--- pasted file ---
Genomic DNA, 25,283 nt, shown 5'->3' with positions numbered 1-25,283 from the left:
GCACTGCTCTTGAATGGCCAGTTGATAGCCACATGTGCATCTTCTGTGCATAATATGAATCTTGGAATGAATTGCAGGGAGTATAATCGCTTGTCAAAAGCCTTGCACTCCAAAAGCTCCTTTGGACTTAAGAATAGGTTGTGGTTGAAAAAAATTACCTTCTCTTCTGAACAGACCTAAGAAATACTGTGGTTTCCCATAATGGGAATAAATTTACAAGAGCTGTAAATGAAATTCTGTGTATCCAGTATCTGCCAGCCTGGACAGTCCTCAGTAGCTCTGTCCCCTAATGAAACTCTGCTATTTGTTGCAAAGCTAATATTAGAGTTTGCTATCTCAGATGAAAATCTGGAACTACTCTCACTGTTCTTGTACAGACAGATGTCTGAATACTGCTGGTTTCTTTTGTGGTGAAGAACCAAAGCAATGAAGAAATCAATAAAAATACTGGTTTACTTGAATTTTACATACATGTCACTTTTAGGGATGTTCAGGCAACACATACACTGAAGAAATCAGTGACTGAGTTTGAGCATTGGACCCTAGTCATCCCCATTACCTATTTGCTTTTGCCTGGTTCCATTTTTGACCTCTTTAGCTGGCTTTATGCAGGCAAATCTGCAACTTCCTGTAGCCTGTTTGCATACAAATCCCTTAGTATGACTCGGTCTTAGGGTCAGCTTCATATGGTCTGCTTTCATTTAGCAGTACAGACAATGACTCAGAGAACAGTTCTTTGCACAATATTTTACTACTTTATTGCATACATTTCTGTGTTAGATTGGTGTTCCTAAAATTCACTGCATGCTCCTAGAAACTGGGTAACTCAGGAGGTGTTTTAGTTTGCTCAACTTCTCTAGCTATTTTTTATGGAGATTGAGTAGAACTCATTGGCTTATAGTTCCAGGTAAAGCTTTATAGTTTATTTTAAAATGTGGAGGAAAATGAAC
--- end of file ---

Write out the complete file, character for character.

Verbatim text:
Genomic DNA, 25,283 nt, shown 5'->3' with positions numbered 1-25,283 from the left:
GCACTGCTCTTGAATGGCCAGTTGATAGCCACATGTGCATCTTCTGTGCATAATATGAATCTTGGAATGAATTGCAGGGAGTATAATCGCTTGTCAAAAGCCTTGCACTCCAAAAGCTCCTTTGGACTTAAGAATAGGTTGTGGTTGAAAAAAATTACCTTCTCTTCTGAACAGACCTAAGAAATACTGTGGTTTCCCATAATGGGAATAAATTTACAAGAGCTGTAAATGAAATTCTGTGTATCCAGTATCTGCCAGCCTGGACAGTCCTCAGTAGCTCTGTCCCCTAATGAAACTCTGCTATTTGTTGCAAAGCTAATATTAGAGTTTGCTATCTCAGATGAAAATCTGGAACTACTCTCACTGTTCTTGTACAGACAGATGTCTGAATACTGCTGGTTTCTTTTGTGGTGAAGAACCAAAGCAATGAAGAAATCAATAAAAATACTGGTTTACTTGAATTTTACATACATGTCACTTTTAGGGATGTTCAGGCAACACATACACTGAAGAAATCAGTGACTGAGTTTGAGCATTGGACCCTAGTCATCCCCATTACCTATTTGCTTTTGCCTGGTTCCATTTTTGACCTCTTTAGCTGGCTTTATGCAGGCAAATCTGCAACTTCCTGTAGCCTGTTTGCATACAAATCCCTTAGTATGACTCGGTCTTAGGGTCAGCTTCATATGGTCTGCTTTCATTTAGCAGTACAGACAATGACTCAGAGAACAGTTCTTTGCACAATATTTTACTACTTTATTGCATACATTTCTGTGTTAGATTGGTGTTCCTAAAATTCACTGCATGCTCCTAGAAACTGGGTAACTCAGGAGGTGTTTTAGTTTGCTCAACTTCTCTAGCTATTTTTTATGGAGATTGAGTAGAACTCATTGGCTTATAGTTCCAGGTAAAGCTTTATAGTTTATTTTAAAATGTGGAGGAAAATGAAC